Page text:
Witness: Archive 2010

Witness: Archive 2010

United Kingdom

The story of our times told by the people who were there.

Episodes

Albert Luthuli Receives the Nobel Peace Prize  

When Chief Albert Luthuli won the Nobel Peace Prize he was living under a banning order in rural South Africa. His daughter Albertina talks to Witness. Also listen to archive recordings of his acceptance speech. He won the prize for advocating peaceful opposition to the Apartheid regime in South Africa. Picture: Albert Luthuli receives the Nobel Peace Prize in 1960, Credit: Keystone/Hulton Archive

Jamaica Slave Rebellion  

*** Contains descriptions that some listeners may find upsetting *** Enslaved Africans are forced to work in sugar cane fields - the hours are long and there are frequent, brutal punishments. They have endured these conditions for 200 years. By 1831 the anti-slavery movement is gathering pace and the slaves decide to take action - by going on strike. Samuel Sharpe became a Jamaican national hero as he led the island's slaves in a rebellion against the overseers and sugar plantation owners. The rebellion was brutally crushed, but over time, the rebellion had a significant impact - and two years later in 1833 the Slavery Abolition Act is passed. Picture: Making sugar in Jamaica, Credit: HultonArchive/Illustrated London News/Getty Images

Chiapas Uprising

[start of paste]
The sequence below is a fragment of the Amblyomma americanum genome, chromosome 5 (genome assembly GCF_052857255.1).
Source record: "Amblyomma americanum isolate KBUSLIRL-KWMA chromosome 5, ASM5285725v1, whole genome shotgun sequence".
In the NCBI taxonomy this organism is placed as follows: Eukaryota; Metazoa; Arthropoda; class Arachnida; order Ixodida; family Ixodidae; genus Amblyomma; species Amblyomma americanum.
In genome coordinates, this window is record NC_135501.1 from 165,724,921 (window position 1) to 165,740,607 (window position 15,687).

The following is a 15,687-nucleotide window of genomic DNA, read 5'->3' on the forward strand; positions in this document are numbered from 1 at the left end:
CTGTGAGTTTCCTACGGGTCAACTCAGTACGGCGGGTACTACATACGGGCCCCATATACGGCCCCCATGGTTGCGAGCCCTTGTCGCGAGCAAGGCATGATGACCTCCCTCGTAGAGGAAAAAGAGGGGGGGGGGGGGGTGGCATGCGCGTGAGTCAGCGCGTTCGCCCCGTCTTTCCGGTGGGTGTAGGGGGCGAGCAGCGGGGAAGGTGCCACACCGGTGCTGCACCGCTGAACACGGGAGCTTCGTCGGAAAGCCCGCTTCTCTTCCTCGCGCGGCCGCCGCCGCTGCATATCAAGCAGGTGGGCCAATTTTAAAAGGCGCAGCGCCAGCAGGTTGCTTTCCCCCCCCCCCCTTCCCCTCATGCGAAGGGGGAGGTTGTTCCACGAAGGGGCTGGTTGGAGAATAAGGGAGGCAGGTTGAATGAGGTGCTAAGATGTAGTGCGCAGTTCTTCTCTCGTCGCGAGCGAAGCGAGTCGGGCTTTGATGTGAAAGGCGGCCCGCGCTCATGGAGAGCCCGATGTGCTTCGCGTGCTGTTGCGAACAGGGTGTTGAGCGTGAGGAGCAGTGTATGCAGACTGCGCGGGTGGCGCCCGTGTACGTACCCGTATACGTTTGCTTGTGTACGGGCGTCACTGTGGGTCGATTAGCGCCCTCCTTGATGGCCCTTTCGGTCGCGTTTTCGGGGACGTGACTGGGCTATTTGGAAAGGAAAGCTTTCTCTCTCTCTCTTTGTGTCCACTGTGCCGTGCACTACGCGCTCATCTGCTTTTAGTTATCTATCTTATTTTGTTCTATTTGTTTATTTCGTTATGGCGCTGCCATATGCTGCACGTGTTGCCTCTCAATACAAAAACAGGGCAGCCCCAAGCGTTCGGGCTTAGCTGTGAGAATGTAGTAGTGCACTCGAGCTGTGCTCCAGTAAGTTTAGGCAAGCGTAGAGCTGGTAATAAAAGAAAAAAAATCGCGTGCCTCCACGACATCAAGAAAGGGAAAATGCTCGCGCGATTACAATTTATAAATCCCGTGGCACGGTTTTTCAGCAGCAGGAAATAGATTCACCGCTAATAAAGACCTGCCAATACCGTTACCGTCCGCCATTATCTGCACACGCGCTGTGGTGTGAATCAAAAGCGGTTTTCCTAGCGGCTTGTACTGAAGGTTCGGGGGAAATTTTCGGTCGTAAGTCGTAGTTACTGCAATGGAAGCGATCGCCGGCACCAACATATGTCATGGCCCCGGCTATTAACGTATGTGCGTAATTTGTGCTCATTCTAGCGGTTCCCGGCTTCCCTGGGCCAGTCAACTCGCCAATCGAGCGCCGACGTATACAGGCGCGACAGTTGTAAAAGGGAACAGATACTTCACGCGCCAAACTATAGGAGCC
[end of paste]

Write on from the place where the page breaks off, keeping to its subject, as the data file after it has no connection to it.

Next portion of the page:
People in the Chiapas region, led by the charismatic, ski-mask wearing, sub-commandante Marcos, rose up against the Mexican state. They called themselves, Zapatistas.

Hamlet  

The play Hamlet can tell us a great deal about the time in which it was written. At the turn of the 16th century England was faced with many of the problems which plague its hero.

Assad and Syria  

Hafez al Assad was the Syrian Defence Minister in the winter of 1970 when his struggle for power came to a head. His former friend, the hardline Baathist, Salah Jadid, was jailed for life.

The Great Escape  

The film, The Great Escape, has become an all-time favourite. It is about a mass breakout from a German prison camp during World War 2. Flight Lieutenant Ken Rees, who died in August 2014, took part in the real-life escape effort, and talked to us about the escape.

Christmas Truce  

For several days over Christmas in 1914 the fighting stopped on the battlefields of the First World War. British and German soldiers left their trenches to sing carols, exchange gifts and even play football. Using archive recordings from the BBC and testimony from the Imperial War Museum, Witness takes you back to that Christmas Truce.

Andrei Sakharov  

The nuclear physicist and human rights activist Andrei Sakharov had spent seven years in internal exile in the Soviet city of Gorky. His return marked a change in attitude towards dissidents under the rule of Mikhail Gorbachev.

Georgia in crisis  

Christmas 1991 was a difficult time for the former Soviet republic of Georgia. Economic and political difficulties crippled the government. Armed men roamed the streets of the capital Tbilisi, looting and fighting.

Lockerbie  

On December 21 1988 a US passenger plane blew up over Scotland. Pan Am flight 103 was heading for the USA when a bomb exploded on board, killing all the passengers and crew. The wreckage of the plane fell on the small town of Lockerbie in the Scottish borders. Witness hears from one man who lived through that night in Lockerbie.